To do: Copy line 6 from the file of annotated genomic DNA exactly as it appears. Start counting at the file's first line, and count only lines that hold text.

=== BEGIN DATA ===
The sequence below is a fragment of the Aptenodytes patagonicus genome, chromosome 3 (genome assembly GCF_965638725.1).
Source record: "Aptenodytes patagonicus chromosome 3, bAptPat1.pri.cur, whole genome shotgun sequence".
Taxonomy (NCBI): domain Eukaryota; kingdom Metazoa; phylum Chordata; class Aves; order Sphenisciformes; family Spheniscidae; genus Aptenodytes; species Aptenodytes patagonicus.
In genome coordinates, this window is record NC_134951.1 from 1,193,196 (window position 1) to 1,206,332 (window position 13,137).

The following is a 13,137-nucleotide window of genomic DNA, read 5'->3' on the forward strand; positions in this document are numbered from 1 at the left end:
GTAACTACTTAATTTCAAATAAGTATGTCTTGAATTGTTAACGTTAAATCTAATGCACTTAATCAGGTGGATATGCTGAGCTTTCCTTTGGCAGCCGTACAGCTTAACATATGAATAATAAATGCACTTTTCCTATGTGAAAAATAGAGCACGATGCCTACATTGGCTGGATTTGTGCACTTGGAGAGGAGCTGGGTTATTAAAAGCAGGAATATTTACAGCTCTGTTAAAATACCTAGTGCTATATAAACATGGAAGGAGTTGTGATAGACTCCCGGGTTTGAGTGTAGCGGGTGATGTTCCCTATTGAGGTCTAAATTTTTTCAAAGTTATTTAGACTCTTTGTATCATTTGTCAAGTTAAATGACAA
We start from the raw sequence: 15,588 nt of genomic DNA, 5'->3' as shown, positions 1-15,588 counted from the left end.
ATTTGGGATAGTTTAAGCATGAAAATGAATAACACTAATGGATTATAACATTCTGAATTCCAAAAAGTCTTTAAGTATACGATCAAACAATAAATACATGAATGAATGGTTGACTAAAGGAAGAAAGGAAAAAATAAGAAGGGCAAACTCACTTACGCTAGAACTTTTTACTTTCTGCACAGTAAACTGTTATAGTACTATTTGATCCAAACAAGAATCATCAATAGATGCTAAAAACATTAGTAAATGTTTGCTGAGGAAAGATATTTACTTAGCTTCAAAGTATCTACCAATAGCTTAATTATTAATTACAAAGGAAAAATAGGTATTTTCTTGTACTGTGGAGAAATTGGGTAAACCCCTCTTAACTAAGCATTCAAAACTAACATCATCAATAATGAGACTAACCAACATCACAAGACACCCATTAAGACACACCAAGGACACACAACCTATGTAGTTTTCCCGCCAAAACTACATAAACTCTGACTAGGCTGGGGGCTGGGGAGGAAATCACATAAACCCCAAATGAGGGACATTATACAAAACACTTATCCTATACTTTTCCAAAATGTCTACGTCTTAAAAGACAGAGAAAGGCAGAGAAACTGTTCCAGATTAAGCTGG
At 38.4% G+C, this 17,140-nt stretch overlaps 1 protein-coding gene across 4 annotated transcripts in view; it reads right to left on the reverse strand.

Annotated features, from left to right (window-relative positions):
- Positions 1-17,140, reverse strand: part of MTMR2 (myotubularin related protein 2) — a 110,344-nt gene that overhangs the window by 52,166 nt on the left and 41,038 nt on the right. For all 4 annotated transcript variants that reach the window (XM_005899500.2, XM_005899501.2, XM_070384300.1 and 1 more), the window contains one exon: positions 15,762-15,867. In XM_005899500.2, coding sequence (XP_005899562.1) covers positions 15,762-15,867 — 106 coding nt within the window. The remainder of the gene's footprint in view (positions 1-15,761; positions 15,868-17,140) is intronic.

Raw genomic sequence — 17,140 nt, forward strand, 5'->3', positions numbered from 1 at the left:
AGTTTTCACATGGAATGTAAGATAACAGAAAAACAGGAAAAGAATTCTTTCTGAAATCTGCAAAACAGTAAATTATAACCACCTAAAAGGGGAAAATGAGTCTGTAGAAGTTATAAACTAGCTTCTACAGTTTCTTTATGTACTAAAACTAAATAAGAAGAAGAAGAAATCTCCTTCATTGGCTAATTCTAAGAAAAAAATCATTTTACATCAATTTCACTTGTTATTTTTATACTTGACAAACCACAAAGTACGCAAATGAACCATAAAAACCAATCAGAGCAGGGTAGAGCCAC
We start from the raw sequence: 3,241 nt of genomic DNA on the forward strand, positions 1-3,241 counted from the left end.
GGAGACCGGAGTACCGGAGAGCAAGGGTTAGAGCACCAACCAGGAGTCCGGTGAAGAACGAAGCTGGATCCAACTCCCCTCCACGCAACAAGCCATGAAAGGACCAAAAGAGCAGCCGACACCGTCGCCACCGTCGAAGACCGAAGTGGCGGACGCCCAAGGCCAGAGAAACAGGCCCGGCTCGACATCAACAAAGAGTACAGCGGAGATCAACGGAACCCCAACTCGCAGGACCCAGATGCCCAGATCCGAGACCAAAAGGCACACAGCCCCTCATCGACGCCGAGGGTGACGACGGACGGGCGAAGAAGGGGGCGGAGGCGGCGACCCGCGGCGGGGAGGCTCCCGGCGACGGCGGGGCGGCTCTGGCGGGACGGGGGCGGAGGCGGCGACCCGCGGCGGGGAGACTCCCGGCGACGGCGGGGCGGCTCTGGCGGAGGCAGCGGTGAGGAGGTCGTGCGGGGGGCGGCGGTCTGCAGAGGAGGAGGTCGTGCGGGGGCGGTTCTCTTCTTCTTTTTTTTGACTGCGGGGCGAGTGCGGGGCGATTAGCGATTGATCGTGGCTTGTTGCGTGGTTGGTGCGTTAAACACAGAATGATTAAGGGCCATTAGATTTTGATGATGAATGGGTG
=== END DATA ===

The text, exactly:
GTAACTACTTAATTTCAAATAAGTATGTCTTGAATTGTTAACGTTAAATCTAATGCACTTAATCAGGTGGATATGCTGAGCTTTCCTTTGGCAGCCGTACAGCTTAACATATGAATAATAAATGCACTTTTCCTATGTGAAAAATAGAGCACGATGCCTACATTGGCTGGATTTGTGCACTTGGAGAGGAGCTGGGTTATTAAAAGCAGGAATATTTACAGCTCTGTTAAAATACCTAGTGCTATATAAACATGGAAGGAGTTGTGATAGACTCCCGGGTTTGAGTGTAGCGGGTGATGTTCCCTATTGAGGTCTAAATTTTTTCAAAGTTATTTAGACTCTTTGTATCATTTGTCAAGTTAAATGACAA